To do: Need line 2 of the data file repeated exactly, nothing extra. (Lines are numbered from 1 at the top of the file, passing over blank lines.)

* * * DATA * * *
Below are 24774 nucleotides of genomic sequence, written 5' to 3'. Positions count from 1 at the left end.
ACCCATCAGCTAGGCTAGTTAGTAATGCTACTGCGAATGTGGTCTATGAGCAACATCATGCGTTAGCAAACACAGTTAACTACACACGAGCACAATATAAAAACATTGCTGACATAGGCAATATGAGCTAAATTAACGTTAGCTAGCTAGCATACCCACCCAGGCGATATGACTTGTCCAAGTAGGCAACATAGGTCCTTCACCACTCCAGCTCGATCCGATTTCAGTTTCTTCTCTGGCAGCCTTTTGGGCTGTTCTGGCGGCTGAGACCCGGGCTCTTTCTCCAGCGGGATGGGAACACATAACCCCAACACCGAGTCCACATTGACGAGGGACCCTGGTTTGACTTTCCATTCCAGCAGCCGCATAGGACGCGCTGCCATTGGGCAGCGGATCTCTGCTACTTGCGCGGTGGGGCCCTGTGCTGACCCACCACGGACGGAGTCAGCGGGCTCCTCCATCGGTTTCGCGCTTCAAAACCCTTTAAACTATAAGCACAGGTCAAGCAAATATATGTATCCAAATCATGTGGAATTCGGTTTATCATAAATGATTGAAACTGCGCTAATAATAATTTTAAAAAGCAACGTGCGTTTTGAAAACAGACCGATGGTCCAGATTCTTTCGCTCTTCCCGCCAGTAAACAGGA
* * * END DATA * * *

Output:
ACCCATCAGCTAGGCTAGTTAGTAATGCTACTGCGAATGTGGTCTATGAGCAACATCATGCGTTAGCAAACACAGTTAACTACACACGAGCACAATATAAAAACATTGCTGACATAGGCAATATGAGCTAAATTAACGTTAGCTAGCTAGCATACCCACCCAGGCGATATGACTTGTCCAAGTAGGCAACATAGGTCCTTCACCACTCCAGCTCGATCCGATTTCAGTTTCTTCTCTGGCAGCCTTTTGGGCTGTTCTGGCGGCTGAGACCCGGGCTCTTTCTCCAGCGGGATGGGAACACATAACCCCAACACCGAGTCCACATTGACGAGGGACCCTGGTTTGACTTTCCATTCCAGCAGCCGCATAGGACGCGCTGCCATTGGGCAGCGGATCTCTGCTACTTGCGCGGTGGGGCCCTGTGCTGACCCACCACGGACGGAGTCAGCGGGCTCCTCCATCGGTTTCGCGCTTCAAAACCCTTTAAACTATAAGCACAGGTCAAGCAAATATATGTATCCAAATCATGTGGAATTCGGTTTATCATAAATGATTGAAACTGCGCTAATAATAATTTTAAAAAGCAACGTGCGTTTTGAAAACAGACCGATGGTCCAGATTCTTTCGCTCTTCCCGCCAGTAAACAGGA